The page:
The wooden gate marks a beat with no beat. The wind is winning my attention. The rain is pulsing out a rhythm. It’s Tuesday and although the world outside my window is all wetness, I just saw a bee (or what looked like a bee) fly by.
The rain moves at a slant, right to left, and I sit with the sense that I’m making it up as I go along. A leaf dances up the roof then down and then the air takes it away from my line of sight.
I think about Karen Maezen Miller’s Facebook post this morning, which said something like this: if you have nothing to say, how about not saying it? And I’ve mangled her words but it’s OK, because Bach is playing all around me and the wind adds in a tune no one can hum.
A friend texted me this weekend and said she shared one of my favorite phrases with someone she knows. It’s not my phrase. I stole it from Jane, who most likely captured it from somewhere else. It’s a thought older than me and one that took me forever to believe. It goes something like this: people are pretty good at saving themselves.
I don’t claim to have stepped fulling into this idea, but I do know that when Jane said this to me, it was the first time I really heard it. Who knows how long the world had been trying to teach me this phrase? People are pretty good at saving themselves.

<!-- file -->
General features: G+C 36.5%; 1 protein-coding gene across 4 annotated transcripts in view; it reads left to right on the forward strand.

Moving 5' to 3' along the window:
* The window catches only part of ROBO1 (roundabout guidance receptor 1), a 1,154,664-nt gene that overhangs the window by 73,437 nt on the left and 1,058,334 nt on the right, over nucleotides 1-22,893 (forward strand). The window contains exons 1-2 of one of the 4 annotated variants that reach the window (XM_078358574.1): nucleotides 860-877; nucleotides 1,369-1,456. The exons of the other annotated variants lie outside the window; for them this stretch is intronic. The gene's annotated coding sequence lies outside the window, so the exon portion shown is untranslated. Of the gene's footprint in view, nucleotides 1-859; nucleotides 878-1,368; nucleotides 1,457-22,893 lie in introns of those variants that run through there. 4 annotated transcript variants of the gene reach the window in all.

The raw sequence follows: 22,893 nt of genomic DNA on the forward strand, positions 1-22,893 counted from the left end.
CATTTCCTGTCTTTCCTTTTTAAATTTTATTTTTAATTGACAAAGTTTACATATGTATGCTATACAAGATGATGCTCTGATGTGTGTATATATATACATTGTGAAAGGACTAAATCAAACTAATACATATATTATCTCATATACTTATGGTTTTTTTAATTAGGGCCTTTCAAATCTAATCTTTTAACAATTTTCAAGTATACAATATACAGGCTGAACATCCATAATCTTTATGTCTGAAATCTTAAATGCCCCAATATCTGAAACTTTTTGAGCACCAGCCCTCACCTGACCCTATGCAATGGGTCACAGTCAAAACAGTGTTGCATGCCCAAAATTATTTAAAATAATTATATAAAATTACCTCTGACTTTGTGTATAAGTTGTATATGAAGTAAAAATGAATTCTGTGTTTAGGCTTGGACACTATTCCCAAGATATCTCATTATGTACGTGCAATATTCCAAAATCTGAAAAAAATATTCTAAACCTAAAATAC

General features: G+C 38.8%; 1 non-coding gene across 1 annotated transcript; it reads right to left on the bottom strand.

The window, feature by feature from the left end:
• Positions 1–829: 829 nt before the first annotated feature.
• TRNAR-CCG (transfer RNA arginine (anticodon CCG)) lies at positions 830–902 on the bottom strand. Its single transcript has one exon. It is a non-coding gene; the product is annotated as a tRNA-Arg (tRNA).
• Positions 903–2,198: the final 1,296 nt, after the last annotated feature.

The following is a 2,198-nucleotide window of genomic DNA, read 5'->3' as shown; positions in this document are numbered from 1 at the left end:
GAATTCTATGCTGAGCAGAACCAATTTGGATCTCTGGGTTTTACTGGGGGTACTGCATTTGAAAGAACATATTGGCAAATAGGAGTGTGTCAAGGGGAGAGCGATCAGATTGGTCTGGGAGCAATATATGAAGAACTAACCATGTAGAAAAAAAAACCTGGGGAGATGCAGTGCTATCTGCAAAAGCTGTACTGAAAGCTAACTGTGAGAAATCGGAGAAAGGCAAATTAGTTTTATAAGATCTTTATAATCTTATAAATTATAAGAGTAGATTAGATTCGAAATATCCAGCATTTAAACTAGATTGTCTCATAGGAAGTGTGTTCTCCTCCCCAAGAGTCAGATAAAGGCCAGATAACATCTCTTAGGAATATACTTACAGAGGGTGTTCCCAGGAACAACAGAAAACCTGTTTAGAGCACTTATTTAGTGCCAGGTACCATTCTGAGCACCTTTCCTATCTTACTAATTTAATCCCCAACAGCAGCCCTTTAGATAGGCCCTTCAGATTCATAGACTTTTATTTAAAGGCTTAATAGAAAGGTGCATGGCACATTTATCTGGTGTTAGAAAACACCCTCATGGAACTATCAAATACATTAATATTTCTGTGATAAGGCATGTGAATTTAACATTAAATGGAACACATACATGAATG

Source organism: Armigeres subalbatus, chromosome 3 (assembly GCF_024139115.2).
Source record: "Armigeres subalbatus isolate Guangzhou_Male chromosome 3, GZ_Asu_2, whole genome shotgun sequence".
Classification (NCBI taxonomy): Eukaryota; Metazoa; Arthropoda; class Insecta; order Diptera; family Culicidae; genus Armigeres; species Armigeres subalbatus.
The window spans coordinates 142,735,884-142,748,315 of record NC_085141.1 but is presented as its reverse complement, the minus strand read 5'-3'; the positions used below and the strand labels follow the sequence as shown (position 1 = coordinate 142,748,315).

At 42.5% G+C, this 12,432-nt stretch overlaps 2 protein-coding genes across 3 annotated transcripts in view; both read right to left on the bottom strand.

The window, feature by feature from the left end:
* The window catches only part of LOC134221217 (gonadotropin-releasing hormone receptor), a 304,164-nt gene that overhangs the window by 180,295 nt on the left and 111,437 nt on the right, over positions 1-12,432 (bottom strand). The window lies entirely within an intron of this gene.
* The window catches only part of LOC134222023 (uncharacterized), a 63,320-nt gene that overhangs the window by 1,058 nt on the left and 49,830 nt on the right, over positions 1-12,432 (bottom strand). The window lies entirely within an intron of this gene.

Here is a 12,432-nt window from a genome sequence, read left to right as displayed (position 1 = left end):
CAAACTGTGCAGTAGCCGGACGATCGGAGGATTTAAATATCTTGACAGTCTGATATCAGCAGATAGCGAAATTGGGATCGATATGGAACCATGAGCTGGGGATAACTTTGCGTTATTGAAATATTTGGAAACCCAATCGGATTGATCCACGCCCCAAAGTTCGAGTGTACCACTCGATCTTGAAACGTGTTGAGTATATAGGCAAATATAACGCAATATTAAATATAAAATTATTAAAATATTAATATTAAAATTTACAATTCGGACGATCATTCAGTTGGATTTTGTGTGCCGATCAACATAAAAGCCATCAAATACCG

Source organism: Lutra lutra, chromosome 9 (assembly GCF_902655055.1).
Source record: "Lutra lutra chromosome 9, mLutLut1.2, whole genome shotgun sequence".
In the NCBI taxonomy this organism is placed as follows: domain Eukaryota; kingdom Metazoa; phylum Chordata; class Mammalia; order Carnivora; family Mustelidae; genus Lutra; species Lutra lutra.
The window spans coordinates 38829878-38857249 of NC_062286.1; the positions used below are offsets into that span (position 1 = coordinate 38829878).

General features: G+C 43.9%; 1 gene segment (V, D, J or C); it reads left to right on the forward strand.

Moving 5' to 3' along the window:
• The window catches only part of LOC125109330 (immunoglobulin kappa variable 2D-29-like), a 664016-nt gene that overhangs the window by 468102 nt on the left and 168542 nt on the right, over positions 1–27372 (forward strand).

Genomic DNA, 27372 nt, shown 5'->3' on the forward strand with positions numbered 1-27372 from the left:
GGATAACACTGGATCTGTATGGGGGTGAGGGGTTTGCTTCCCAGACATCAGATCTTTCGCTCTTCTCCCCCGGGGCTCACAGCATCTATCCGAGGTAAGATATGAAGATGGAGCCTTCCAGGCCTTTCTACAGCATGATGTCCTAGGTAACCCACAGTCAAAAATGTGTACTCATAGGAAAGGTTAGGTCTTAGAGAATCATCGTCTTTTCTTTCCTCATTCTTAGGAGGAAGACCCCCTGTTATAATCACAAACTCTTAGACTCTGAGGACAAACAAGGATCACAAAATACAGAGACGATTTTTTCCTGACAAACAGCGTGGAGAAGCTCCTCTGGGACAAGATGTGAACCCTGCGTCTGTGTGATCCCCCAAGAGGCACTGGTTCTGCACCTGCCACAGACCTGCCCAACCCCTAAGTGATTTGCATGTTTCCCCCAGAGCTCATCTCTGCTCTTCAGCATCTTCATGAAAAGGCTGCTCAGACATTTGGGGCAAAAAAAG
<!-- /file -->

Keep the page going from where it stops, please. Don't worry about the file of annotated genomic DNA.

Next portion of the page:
Maybe I couldn’t believe it until I gave myself credit for saving myself. Maybe I’ve given myself credit for saving myself before, but maybe I was pissed when I said it. I wanted someone to save me, god damn it!
You have to save, save yourself.
There’s a poem that used to play on repeat in my head. It went something like this: No one’s going to do it for you, you have to save, save yourself. And now I’ve claimed a version words by an author who I can’t recall. But we sit with each other when we long for saving, and if we are lucky, sometimes the person who sits across from us is silent.
Yes, I read about this exact idea in Oprah last night while I ate my dinner. Martha Beck writes that the best way to help someone is to “hang around, being healthy and stable. …You must remain cheerfully unconcerned as your loved one enters Hell.”
Or, as a wise sibling has been overheard saying, “This is not your death.”
Oy, the wind, the rain, the deadlines I’m ignoring, they bring me right to death.
I’m no Martha Beck. I’m no savior except for myself. I’ve been the loudest, most unhelpful friend. The day my friend Jane said “People are pretty good at saving themselves,” I looked at her with so much surprise on my face. Did my jaw fall down as my mouth popped open?
You have to save, save yourself. Still, the saying I have hanging on my wall still stands. “Come and sit a spell with me. My home is warm and my friendship’s free.”
The lights keep blinking on and off as I wonder how long the power will hold. The rain still slants downward from right to left and the gate creaks alongside the sound of the wind. Bach adds aching cello music to the noise created by today’s weather. I have nothing to say even as I said it with so many words right here.